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    A terrorist from the Jund al-Aqsa group raises an Islamist flag after taking control of the northern Syrian town of Tayyibat al-Imam, northwest of Hama from Syrian government forces on August 31, 2016

    Syrian Army Poised to Attack 'Very Suspicious' Formerly US-Funded Jihadists

    © AFP 2019 / Omar haj kadour
    Middle East
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    The Syrian army may soon launch an attack on the strategic town of Maardes, which is still controlled by the notorious terrorist group Jund al-Aqsa; its possible destruction will certainly shed more light on the Syrian war, according to Russian military expert Yevgeny Krutikov.

    It appears that the Syrian army is preparing for an attack on Maardes, located north of the city of Hama. It's located on the main highway linking Damascus to Aleppo, and is controlled by the terrorist group Jund al-Aqsa, the Russian newspaper Vzglyad quoted military expert Yevgeny Krutikov as saying.

    In his Vzglyad article,"The Syrian Army is Close to Destroying a Very Suspicious Group," Krutikov recalled that the Salafist jihadist rebel group Jund al-Aqsa was notorious for its use of drones during the fighting and the fact that it was previously funded by Washington. 

    Right now, the group, which is allied with the Free Syrian Army, controls several villages in the north of Hama province in western Syria, but is trying to further expand its clout, according to Krutikov.

    To that end, Jund al-Aqsa launched several attacks in the direction of the administrative center of the province and the military airfield, he wrote, adding that the group is currently based in Maares, which is strategically located near the Damascus — Homs — Hama – Aleppo motorway, also known as the M5 highway.

    In this regard, it is worth looking into a brief history of Jund al-Aqsa, a group which was designated by the US State Department as a terrorist organization on September 20 and which was first founded as a subunit within the al-Nusra Front.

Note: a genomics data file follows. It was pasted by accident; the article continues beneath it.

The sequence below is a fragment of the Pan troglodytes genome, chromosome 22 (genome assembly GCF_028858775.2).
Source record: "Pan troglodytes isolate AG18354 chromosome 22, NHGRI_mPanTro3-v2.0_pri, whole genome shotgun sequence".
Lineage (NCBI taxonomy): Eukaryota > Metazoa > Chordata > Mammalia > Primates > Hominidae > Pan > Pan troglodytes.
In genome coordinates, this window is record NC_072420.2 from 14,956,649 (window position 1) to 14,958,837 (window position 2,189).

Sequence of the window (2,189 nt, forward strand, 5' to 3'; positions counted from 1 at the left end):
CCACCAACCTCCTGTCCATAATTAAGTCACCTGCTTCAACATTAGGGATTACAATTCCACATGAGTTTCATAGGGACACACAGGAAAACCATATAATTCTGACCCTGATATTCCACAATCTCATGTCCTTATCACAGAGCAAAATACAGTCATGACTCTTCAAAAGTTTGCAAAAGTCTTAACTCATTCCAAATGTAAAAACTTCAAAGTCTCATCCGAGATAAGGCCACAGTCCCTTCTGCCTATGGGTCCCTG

Jund al-Nusqa was reportedly composed of mostly non-Syrian Arab militants in early 2014, but by the end of that year it became a Syrian-majority group, partly because of defections from other Syrian rebel groups.

    In February 2014, Jund al-Aqsa managed to seize the town of Ma'an and massacred more than 21 Alawite civilians, half of them women and children.

    In the 2016 offensive on the town of Khanasir near Aleppo, Jund al-Aqsa and Daesh terrorists temporarily cut off the Syrian government's supply route to Aleppo, reportedly sharing war booty captured from Syrian forces before retreating.

    Terrorists from the Jund al-Aqsa group man a checkpoint in Taybat al Imam town after they advanced in the town in Hama province, Syria August 31, 2016
    © REUTERS / Ammar Abdullah
    Terrorists from the Jund al-Aqsa group man a checkpoint in Taybat al Imam town after they advanced in the town in Hama province, Syria August 31, 2016

    In late August 2016, Jund al-Aqsa announced an offensive in northern Hama Governorate, during which it successfully used unmanned aerial vehicles to drop bombs.

    "Even American sources admit Jund al-Aqsa has repeatedly used drones both for reconnaissance and firing purposes. The big question is how this small-sized terrorist group gets the drones, given that Jund al-Aqsa is isolated from the main supply routes in Syria," Krutikov said.

    He added that at the moment, the time is right for a rapid attack on Maares, which he said will help the Syrian troops regain control of the M5 highway.

    "The possible destruction of Jund al-Aqsa will also help clarify a whole array of interesting things, especially about the group's drones and the real name of one of the group's leaders, currently referred to as Abu Abdul Aziz al-Qatari," Krutikov said.

    Anti-ISIL airstrikes
    © AP Photo / Senior Airman Matthew Bruch, US Air Force
    Syria has been mired in civil war since 2011, with government forces loyal to Assad fighting against numerous opposition factions, including the Western-backed "moderate opposition," and extremist groups, such as Daesh, which is banned in a range of countries including Russia and the United States.

    Russia has been assisting the Syrian forces in their anti-terror campaign, launching airstrikes against Daesh targets in Syria at the request of President Assad and in accordance with international law since late September 2015. Russia has also been providing humanitarian assistance to the people of Syria, including through joint efforts with the Syrian government.

    A US-led international coalition has been conducting a separate military campaign against Daesh in Syria since September 2014, without the approval of Damascus or the UN Security Council.


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    terrorists, province, army, attack, drones, Jund al-Aqsa, Syria
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